The Andijan Massacre One Year Later: Conference Held at Columbia University
(NEW YORK – March 6, 2006) Over 100 academics, journalists, diplomats, activists and students gathered at Columbia University on March 6 for a conference on the Andjian massacre nearly a year after it took place. The conference, which featured talks by six experts on the events, was titled, “Uzbekistan and the Andijan Massacre One Year Later: The Politics of Tragedy.”
Journalist Galima Bukharbaeva and human rights researcher Lutfullo Shamsuddinov gave eyewitness accounts of the events. Professor Peter Sinnott of Columbia offered some historical context. Researcher Alisher Ilkhamov argued that "Akromiya" was actually a
moderate Islamic movement contributing to domestic civil society and the social and economic welfare of Uzbeks. Acacia Shields of Human Rights Watch discussed the Uzbek government's crackdown on freedom of speech and civil society following the massacre. Finally, Sergei Kalamytsau of the International League for Human Rights commented on the world's response to the massacre.
The following are brief summaries of each of the featured presentations:
Galima Bukharbaeva, founder of Press Freedom Group Andijan 2005 and a student at Columbia’s Graduate School of Journalism, began the conference with an eyewitness account of the massacre in Andijan. Her presentation included a tape recording of the events of May 13 which provided a moving account of the tragedy. She spoke about the lack of justice in Uzbekistan and the motivations of the protestors on Bobur Square. Demonstrators were able to finally speak out about of their unhappiness with the situation in Uzbekistan, particularly with regards to poverty and unemployment, she said. They complained about being forced to travel to Russia to find work, where they are abused and even killed. The protestors also talked about the lack of freedom of speech, Bukharbaeva said.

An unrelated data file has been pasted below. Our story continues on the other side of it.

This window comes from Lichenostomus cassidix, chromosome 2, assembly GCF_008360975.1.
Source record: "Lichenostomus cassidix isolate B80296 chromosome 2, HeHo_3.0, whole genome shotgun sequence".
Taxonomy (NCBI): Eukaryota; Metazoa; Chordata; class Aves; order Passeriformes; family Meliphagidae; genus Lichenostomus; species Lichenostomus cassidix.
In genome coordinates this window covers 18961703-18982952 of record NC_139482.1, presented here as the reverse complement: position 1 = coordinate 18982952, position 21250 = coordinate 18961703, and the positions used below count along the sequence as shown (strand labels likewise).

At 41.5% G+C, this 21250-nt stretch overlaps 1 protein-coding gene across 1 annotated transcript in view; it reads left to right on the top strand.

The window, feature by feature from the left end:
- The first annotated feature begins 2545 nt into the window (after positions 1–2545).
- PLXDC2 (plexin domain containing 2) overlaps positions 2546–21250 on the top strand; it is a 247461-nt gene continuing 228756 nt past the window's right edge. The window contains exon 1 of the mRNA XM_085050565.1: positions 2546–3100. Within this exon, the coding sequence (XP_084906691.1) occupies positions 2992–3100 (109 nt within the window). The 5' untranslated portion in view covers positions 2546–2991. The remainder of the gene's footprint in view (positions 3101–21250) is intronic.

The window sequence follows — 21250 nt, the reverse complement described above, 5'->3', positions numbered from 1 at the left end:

Bukharbaeva concluded with the question, “Why didn’t the world react to the crimes committed by the Uzbek government in Andijan?” She spoke of all the victims, not just those killed on that day, but those forced from their own country, and those that disappeared from hospitals in the days following the massacre. If politicians around the world would condemn the events of Andijan and band together to condemn Karimov, Bukharbaeva said, he would understand that what he did was an unforgivable crime.
Peter Sinnott, a lecturer at the Harriman and Middle East Institutes of Columbia University, spoke on "Karimov's Uzbekistan and the Politics of Morality." He discussed how the sounds of the bullets heard on Bukharbaeva’s tape recording provide evidence of indiscriminate firing. He said the guns were of WWII vintage, “guns that could put a bullet through an engine.”
Professor Sinnott then gave an account of events in Namangan on December 7, 2005, when an Islamic resistance movement was launched and Karimov visited the town to discuss the protestors’ demands. When Karimov failed to follow through on many of his promises, the group left Uzbekistan to join the Islamic Movement of Uzbekistan (IMU), he said. Professor Sinnott argued that the government has a right to act against terrorist uprisings, but not in the way that it did – by shooting indiscriminately into a crowd.
Professor Sinnott concluded with the questions, “Why has there been no investigation, and where does responsibility lie?” He argued that the idea of moral authority exists in Central Asia, and that the Uzbek government should abide by it. He also commented on the debate in the square. He concluded that the reason such a debate had not occurred in Uzbekistan in a very long time is because the government does not have any trust in the people.